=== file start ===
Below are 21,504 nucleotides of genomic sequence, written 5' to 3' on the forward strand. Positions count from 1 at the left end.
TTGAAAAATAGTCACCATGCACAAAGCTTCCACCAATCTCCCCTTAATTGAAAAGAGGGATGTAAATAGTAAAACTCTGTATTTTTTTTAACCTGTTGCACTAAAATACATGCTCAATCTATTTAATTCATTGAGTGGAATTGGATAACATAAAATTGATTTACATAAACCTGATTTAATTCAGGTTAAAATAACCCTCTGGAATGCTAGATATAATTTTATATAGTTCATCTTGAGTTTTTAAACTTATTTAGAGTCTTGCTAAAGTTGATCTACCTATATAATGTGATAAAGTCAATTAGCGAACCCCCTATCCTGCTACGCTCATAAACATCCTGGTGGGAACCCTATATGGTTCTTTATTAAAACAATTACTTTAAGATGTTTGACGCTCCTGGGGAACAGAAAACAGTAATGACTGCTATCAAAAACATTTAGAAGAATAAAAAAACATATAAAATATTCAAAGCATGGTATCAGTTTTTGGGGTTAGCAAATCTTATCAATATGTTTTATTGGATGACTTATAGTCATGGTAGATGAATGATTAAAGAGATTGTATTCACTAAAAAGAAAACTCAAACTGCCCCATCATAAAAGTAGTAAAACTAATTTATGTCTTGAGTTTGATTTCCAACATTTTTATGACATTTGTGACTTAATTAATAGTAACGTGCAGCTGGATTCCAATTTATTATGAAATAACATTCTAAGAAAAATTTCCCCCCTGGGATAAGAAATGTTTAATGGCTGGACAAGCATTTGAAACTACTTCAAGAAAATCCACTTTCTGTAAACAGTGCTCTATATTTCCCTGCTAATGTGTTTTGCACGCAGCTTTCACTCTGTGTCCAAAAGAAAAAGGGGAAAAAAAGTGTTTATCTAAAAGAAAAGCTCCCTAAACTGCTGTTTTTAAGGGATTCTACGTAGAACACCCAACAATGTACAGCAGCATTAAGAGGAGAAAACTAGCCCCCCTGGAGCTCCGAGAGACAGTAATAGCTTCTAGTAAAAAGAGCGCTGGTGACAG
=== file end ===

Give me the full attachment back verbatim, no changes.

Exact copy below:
Below are 21,504 nucleotides of genomic sequence, written 5' to 3' on the forward strand. Positions count from 1 at the left end.
TTGAAAAATAGTCACCATGCACAAAGCTTCCACCAATCTCCCCTTAATTGAAAAGAGGGATGTAAATAGTAAAACTCTGTATTTTTTTTAACCTGTTGCACTAAAATACATGCTCAATCTATTTAATTCATTGAGTGGAATTGGATAACATAAAATTGATTTACATAAACCTGATTTAATTCAGGTTAAAATAACCCTCTGGAATGCTAGATATAATTTTATATAGTTCATCTTGAGTTTTTAAACTTATTTAGAGTCTTGCTAAAGTTGATCTACCTATATAATGTGATAAAGTCAATTAGCGAACCCCCTATCCTGCTACGCTCATAAACATCCTGGTGGGAACCCTATATGGTTCTTTATTAAAACAATTACTTTAAGATGTTTGACGCTCCTGGGGAACAGAAAACAGTAATGACTGCTATCAAAAACATTTAGAAGAATAAAAAAACATATAAAATATTCAAAGCATGGTATCAGTTTTTGGGGTTAGCAAATCTTATCAATATGTTTTATTGGATGACTTATAGTCATGGTAGATGAATGATTAAAGAGATTGTATTCACTAAAAAGAAAACTCAAACTGCCCCATCATAAAAGTAGTAAAACTAATTTATGTCTTGAGTTTGATTTCCAACATTTTTATGACATTTGTGACTTAATTAATAGTAACGTGCAGCTGGATTCCAATTTATTATGAAATAACATTCTAAGAAAAATTTCCCCCCTGGGATAAGAAATGTTTAATGGCTGGACAAGCATTTGAAACTACTTCAAGAAAATCCACTTTCTGTAAACAGTGCTCTATATTTCCCTGCTAATGTGTTTTGCACGCAGCTTTCACTCTGTGTCCAAAAGAAAAAGGGGAAAAAAAGTGTTTATCTAAAAGAAAAGCTCCCTAAACTGCTGTTTTTAAGGGATTCTACGTAGAACACCCAACAATGTACAGCAGCATTAAGAGGAGAAAACTAGCCCCCCTGGAGCTCCGAGAGACAGTAATAGCTTCTAGTAAAAAGAGCGCTGGTGACAG